Before the SUN Movement was launched, there had been growing global recognition of the problems of undernutrition, and concern that the international system was failing to deal with it effectively. The 2008 Lancet series on maternal and child nutrition highlighted evidence about the high personal and economic costs of stunting and criticised the failure of a “fragmented and dysfunctional” international architecture to deal with it.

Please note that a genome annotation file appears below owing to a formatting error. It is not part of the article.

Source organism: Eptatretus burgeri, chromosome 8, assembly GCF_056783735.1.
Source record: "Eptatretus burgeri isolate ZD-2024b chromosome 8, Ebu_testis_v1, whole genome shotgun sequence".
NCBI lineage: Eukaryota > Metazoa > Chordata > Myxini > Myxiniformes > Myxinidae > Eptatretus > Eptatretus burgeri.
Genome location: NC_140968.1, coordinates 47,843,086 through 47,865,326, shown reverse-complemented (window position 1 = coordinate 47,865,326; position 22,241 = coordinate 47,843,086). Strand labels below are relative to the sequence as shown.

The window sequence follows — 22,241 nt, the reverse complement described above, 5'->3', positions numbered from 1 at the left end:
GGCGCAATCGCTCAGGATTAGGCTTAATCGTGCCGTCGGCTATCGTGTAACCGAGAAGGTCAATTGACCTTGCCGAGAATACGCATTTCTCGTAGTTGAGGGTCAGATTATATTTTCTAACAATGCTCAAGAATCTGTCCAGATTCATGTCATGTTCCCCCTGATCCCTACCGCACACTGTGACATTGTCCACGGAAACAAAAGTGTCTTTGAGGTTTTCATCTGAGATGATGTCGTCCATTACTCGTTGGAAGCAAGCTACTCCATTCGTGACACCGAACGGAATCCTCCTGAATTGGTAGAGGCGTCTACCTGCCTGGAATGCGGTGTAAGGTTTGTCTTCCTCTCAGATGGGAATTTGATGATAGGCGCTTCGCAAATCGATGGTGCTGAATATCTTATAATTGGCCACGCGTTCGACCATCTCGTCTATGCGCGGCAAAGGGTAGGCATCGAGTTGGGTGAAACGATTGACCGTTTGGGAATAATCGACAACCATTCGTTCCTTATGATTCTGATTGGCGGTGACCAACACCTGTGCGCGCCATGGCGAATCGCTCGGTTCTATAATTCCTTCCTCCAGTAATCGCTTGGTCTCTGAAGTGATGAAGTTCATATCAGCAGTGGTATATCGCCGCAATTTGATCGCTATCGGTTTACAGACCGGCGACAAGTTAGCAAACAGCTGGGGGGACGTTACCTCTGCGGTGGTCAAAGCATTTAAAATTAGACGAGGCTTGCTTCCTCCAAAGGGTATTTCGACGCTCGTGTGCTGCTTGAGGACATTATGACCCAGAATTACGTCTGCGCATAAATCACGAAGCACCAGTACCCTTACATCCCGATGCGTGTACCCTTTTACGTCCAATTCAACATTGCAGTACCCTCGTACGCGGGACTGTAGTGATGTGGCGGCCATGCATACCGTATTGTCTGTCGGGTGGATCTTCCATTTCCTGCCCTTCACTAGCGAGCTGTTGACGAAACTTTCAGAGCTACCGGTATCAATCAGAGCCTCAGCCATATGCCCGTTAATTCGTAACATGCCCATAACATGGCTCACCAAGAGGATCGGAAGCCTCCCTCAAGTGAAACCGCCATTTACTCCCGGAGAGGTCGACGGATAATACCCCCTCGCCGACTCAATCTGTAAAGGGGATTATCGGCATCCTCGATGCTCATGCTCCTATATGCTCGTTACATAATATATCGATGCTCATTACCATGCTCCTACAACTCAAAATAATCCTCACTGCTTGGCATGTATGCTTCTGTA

A number of agencies and working groups collaborated on early proposals for the SUN Movement with a “Framework for Action” and “Road Map”, both published in 2010. They highlighted the need to tackle stunting, to focus especially on the 1,000 day window of opportunity, from conception to a childs second birthday, and to embrace nutrition-sensitive approaches to tackle the underlying causes of malnutrition as well as nutrition-specific interventions to tackle its direct manifestations. They proposed that civil society, donors, UN agencies and the private sector should all collaborate to support country-led, multi-sectoral strategies to combat undernutrition. This was to be an informal partnership, and its role would be to catalyse support for countries prepared to “scale up nutrition”.